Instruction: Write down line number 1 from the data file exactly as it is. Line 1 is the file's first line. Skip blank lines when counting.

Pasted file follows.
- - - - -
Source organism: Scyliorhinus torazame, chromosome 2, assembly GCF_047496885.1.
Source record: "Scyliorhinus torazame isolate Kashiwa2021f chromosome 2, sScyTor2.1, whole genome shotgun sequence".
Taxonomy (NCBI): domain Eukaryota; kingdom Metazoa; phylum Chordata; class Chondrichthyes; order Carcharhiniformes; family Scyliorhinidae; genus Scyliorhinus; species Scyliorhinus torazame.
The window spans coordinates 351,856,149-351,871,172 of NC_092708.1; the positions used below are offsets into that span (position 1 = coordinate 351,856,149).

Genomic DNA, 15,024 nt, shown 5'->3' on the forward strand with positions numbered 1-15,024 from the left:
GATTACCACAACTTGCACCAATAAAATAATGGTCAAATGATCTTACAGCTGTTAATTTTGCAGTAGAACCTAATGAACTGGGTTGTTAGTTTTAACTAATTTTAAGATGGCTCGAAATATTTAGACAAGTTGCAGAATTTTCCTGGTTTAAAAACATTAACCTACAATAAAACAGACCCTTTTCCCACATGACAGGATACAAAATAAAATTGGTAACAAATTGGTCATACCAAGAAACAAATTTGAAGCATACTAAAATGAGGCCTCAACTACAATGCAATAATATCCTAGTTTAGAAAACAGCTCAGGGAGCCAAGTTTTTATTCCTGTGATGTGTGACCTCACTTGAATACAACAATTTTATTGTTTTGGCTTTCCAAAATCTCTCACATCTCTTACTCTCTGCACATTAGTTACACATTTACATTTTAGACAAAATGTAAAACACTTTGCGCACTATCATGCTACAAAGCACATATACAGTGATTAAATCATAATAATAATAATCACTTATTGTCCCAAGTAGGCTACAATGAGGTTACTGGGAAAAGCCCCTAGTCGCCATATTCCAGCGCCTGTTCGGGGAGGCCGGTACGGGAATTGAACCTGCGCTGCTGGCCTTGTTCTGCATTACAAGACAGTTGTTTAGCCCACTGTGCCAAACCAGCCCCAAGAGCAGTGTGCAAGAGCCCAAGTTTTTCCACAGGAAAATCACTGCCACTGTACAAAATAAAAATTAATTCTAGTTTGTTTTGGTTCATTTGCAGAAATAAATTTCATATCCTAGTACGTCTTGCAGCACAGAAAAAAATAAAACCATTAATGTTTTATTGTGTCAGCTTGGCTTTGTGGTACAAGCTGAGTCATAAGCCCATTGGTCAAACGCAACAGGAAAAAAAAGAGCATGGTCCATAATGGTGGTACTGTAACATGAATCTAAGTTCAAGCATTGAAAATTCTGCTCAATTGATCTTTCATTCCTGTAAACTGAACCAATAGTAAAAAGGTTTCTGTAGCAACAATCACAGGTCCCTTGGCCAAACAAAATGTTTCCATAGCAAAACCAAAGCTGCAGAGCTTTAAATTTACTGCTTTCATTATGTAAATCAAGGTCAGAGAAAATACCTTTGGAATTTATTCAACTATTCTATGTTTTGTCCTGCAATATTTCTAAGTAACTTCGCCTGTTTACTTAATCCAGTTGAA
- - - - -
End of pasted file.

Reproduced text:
Source organism: Scyliorhinus torazame, chromosome 2, assembly GCF_047496885.1.